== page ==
Your Ambulance Service: Friend or Foe?
Strive for consistency to avoid confusion when emergencies occur. Debrief and analyze how an emergency was handled and whether the appropriate transport style had been used.
- By James Dziendziel
- Nov 01, 2016
One of your workers slips and falls on an oily floor and sprains his ankle. One of your supervisors dials 911 and also calls Plant Medical. Before the Plant Medical staff arrives, EMS arrives on scene with lights and sirens and begins assessing and treating the employee. Paramedics express concern to Plant Medical and Management that the worker needs to go to hospital by stretcher, and, since they are already on scene, they will be the transporting agency. Later, a feeling of dread comes over the Safety Department. What should have been a simple first aid case has now become a recordable lost work day and restricted work day case. Worse yet, the company is self-insured for the first $3,000 of a workers' compensation claim and Accounts Receivable is screaming about paying several thousands of dollars for the EMS ambulance bill and the hospital charges. What happened?
Employee Occupational Health Services, whether on site or contracted through off-site clinics, are charged with providing cost-effective, OSHA-compliant, knowledgeable care to injured and ill employees. One of the many decisions made by the Plant Medical Director (PMD) or Occupational Health Nurse (OHN) involves selecting the most appropriate yet cost-effective means of transportation for an injured or ill worker who needs a higher level of care or diagnostics that can only be provided at an outside medical provider. Utilizing transportation services effectively can save your company thousands of dollars per year and help avoid unnecessary recordable cases on your OSHA Log.
In addition, transporting your worker to an appropriate off-site medical provider that is familiar with workers’ compensation can save you from restricted or lost work day cases and unneeded diagnostic testing and fees.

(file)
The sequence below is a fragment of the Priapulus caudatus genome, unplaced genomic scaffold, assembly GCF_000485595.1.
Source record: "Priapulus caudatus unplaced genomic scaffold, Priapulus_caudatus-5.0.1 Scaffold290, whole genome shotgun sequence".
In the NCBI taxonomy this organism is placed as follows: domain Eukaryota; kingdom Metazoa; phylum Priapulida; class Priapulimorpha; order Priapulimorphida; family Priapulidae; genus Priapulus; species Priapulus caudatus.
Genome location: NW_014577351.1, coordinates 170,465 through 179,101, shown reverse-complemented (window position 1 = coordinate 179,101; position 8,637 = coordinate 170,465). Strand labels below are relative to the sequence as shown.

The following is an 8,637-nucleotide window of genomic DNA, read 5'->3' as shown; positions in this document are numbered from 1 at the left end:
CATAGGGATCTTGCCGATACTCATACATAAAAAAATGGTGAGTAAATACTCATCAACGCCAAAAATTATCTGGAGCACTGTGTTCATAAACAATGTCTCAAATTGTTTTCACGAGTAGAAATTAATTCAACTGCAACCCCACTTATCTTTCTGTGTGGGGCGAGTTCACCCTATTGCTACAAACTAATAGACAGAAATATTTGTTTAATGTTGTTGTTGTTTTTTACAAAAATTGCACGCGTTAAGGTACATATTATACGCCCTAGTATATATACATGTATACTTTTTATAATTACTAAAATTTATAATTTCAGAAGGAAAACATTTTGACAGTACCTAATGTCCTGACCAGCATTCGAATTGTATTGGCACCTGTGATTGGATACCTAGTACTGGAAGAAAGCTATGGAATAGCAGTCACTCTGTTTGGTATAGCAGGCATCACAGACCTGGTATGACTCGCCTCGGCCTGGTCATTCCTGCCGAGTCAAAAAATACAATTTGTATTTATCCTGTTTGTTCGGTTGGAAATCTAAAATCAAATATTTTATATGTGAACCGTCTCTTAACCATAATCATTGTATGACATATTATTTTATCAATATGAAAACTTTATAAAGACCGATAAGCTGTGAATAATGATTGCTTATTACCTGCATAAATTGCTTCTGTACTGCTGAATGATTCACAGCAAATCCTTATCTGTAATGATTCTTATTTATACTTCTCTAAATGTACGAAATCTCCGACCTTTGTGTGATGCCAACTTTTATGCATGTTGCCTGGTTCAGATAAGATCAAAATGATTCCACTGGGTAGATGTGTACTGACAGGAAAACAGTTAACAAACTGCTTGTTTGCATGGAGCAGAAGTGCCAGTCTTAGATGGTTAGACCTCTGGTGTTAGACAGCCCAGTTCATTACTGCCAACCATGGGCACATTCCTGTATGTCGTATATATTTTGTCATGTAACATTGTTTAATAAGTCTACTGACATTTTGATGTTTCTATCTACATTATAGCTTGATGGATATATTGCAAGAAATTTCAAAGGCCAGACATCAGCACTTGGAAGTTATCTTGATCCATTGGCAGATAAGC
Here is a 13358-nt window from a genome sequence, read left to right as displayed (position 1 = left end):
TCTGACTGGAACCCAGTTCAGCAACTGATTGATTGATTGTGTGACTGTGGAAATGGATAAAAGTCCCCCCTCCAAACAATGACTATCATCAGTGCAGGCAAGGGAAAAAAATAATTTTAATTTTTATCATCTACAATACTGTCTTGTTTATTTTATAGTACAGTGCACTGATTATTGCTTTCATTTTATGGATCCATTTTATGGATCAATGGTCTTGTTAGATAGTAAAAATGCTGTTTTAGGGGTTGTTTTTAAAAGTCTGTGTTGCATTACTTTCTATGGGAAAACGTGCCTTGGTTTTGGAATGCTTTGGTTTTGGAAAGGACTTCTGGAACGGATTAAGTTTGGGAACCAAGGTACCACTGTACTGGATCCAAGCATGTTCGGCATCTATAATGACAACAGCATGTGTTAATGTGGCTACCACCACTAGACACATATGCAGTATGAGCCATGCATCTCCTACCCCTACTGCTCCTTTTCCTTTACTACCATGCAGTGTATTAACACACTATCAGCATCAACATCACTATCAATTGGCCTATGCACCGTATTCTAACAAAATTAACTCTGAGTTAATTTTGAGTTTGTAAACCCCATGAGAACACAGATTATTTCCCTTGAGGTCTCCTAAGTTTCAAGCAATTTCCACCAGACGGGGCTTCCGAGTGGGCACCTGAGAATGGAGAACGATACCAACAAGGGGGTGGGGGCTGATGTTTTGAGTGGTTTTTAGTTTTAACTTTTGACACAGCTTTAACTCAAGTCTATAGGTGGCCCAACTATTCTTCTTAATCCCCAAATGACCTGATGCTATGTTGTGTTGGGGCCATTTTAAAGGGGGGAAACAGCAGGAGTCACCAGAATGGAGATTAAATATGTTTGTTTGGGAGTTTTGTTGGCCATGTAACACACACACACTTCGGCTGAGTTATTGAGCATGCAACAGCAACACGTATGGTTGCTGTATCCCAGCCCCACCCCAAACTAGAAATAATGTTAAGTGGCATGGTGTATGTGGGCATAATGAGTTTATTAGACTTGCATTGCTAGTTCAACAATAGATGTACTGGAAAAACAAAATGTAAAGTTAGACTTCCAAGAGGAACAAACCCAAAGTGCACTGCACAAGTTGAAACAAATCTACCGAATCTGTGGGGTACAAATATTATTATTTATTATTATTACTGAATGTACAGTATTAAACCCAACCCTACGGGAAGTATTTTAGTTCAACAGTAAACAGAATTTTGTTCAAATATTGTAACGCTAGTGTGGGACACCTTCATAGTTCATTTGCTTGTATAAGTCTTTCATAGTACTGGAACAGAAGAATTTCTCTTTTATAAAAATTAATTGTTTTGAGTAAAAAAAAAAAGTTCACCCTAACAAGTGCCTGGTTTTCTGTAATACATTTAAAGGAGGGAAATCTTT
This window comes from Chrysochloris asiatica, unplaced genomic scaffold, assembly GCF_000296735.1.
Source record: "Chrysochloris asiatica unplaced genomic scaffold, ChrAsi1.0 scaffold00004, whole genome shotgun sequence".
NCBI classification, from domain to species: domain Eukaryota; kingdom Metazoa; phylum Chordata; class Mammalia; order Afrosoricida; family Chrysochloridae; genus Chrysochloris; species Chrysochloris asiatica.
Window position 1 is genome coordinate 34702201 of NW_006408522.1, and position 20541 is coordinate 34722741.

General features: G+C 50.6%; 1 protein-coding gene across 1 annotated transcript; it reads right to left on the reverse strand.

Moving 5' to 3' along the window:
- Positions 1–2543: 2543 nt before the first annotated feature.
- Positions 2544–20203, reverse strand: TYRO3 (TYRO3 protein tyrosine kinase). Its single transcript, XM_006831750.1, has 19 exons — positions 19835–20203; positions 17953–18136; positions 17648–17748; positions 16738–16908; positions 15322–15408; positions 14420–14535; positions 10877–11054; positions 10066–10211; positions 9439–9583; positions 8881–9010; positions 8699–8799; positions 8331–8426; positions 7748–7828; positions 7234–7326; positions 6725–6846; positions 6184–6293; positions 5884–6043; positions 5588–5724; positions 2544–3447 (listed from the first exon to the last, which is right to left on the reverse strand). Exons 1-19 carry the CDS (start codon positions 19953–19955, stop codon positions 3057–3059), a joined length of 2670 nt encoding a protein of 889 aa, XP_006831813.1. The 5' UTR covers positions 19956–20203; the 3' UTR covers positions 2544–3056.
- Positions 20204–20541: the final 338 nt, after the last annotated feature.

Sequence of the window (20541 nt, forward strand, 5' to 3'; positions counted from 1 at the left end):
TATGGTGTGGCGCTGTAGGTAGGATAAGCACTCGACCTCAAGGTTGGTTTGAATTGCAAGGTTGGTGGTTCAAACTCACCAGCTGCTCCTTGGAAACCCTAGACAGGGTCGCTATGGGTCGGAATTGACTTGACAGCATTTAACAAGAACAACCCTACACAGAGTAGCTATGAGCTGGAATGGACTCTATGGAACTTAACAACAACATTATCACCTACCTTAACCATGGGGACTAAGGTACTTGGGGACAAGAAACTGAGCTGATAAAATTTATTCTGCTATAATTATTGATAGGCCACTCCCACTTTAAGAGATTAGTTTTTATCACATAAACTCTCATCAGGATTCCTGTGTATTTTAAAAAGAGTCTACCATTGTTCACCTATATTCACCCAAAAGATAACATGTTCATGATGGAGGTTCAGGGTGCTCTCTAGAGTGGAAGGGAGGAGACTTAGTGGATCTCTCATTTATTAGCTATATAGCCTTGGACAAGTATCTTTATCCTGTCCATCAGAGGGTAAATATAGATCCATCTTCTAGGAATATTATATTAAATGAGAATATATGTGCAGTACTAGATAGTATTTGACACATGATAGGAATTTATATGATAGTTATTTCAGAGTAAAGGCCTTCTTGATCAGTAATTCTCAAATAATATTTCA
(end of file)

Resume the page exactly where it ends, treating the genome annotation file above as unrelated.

The Plant Medical Department is best suited toward making the decision to call EMS, a private ambulance service, or a taxi. In large manufacturing corporations, the Corporate Medical Director (CMD) works with his or her staff to publish Standard Operating Procedures (SOP) for the on-site Medical Departments to follow in evaluation and treatment of illness and injury. Working with the PMDs, the CMD can develop a flow chart to help with decision making in transportation. The presence of certain injuries can fall along a decision-making tree, whereas the presence of crucial signs or symptoms associated with the injury dictates the form of transportation.
For example: A head contusion with a laceration that shows no sign of concussion can most often be safely transported by cab. A head contusion and laceration with positive loss of consciousness or signs and symptoms of concussion is automatically red lined to be transported by ambulance.
A similar SOP can be used by the Safety Department or Security in circumstances where the Medical Department might be closed, such as on off shifts or weekends. But bear in mind, under no circumstances should an ambulance be withheld if the worker shows any signs of an acute life-threatening emergency. When Medical is not open, the prevailing rule should be, "If in doubt, send them out."
What Kind of Transportation is Needed?
Once it has been determined that ambulance transportation is needed, the next decision to be made is what level of transportation do we need, and do we need an emergency response? Call 911 for all life-threatening emergencies. For stable patients and non-life threatening emergencies, other options may be utilized.